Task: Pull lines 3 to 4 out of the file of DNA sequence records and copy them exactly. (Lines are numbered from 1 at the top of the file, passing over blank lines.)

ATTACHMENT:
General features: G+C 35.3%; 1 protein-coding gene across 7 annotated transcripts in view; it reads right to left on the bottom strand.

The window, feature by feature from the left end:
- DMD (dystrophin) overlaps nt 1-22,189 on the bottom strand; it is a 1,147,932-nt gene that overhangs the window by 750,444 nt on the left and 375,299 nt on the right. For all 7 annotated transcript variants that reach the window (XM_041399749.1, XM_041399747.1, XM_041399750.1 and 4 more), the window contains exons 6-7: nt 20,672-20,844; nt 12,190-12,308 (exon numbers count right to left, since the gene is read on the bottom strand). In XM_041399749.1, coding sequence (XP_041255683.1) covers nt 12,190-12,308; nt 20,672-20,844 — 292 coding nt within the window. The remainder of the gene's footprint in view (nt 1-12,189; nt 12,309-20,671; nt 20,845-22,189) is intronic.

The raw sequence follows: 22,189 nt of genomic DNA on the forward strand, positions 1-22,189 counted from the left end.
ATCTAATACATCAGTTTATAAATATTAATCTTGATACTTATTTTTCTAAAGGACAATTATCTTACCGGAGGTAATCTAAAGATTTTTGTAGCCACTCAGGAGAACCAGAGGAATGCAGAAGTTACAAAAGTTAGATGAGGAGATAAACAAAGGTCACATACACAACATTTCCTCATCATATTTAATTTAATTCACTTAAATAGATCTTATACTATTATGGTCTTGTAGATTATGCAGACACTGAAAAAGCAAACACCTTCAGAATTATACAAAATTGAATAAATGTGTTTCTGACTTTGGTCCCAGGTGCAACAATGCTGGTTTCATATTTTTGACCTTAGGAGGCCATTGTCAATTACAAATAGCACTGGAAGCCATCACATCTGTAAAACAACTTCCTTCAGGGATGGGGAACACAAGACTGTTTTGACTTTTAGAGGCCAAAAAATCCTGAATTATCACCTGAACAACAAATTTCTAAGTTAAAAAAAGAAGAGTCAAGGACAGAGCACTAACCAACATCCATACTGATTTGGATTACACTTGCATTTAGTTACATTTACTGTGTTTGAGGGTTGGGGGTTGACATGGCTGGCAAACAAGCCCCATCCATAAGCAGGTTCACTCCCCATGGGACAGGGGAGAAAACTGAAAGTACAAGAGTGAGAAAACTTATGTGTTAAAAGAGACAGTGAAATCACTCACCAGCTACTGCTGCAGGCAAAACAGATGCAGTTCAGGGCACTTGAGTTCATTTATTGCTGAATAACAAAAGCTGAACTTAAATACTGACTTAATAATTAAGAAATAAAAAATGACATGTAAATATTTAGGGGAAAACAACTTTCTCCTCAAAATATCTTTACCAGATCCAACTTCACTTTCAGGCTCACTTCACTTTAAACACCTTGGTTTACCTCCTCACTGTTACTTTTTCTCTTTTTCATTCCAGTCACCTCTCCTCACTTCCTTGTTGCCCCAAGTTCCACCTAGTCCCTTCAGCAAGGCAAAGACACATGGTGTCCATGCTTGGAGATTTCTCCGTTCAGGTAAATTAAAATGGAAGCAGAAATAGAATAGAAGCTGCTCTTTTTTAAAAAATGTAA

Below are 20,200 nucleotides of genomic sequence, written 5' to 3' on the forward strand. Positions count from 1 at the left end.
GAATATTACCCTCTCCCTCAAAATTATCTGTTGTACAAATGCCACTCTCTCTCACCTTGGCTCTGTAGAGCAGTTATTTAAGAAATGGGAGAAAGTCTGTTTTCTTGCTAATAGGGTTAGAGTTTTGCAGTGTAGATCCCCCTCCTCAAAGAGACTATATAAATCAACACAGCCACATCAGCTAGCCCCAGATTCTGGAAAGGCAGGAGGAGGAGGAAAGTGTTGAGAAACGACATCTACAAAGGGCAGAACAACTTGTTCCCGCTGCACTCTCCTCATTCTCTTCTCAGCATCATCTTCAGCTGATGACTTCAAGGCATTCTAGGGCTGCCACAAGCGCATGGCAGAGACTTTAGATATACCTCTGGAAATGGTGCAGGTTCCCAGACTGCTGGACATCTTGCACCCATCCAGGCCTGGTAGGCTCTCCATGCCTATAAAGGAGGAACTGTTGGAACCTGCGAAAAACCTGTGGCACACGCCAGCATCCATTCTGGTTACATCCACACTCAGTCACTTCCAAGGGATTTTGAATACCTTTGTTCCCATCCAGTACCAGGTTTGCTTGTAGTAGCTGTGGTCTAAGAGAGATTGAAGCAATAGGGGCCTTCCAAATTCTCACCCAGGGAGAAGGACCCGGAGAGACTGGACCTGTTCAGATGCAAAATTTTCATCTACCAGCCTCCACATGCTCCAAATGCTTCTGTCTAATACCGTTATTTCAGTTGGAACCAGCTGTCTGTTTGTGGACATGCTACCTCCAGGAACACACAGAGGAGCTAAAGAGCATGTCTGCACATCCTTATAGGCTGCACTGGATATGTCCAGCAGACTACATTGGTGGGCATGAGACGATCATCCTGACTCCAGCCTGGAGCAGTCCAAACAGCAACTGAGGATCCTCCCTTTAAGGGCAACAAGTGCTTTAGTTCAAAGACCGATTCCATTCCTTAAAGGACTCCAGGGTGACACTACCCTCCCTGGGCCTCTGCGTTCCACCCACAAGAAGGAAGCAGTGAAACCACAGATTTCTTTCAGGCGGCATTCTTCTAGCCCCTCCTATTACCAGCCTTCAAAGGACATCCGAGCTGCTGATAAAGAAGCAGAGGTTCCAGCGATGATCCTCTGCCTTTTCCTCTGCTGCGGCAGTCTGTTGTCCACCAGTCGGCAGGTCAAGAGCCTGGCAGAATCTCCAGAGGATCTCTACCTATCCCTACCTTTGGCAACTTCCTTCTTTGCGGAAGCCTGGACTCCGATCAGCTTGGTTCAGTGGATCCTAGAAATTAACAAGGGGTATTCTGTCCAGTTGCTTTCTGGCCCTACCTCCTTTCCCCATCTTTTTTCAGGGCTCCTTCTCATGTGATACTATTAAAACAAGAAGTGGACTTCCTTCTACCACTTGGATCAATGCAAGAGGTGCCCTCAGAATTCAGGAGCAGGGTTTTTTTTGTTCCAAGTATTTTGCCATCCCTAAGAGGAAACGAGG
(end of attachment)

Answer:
- DMD (dystrophin) overlaps nt 1-22,189 on the bottom strand; it is a 1,147,932-nt gene that overhangs the window by 750,444 nt on the left and 375,299 nt on the right. For all 7 annotated transcript variants that reach the window (XM_041399749.1, XM_041399747.1, XM_041399750.1 and 4 more), the window contains exons 6-7: nt 20,672-20,844; nt 12,190-12,308 (exon numbers count right to left, since the gene is read on the bottom strand). In XM_041399749.1, coding sequence (XP_041255683.1) covers nt 12,190-12,308; nt 20,672-20,844 — 292 coding nt within the window. The remainder of the gene's footprint in view (nt 1-12,189; nt 12,309-20,671; nt 20,845-22,189) is intronic.

The raw sequence follows: 22,189 nt of genomic DNA on the forward strand, positions 1-22,189 counted from the left end.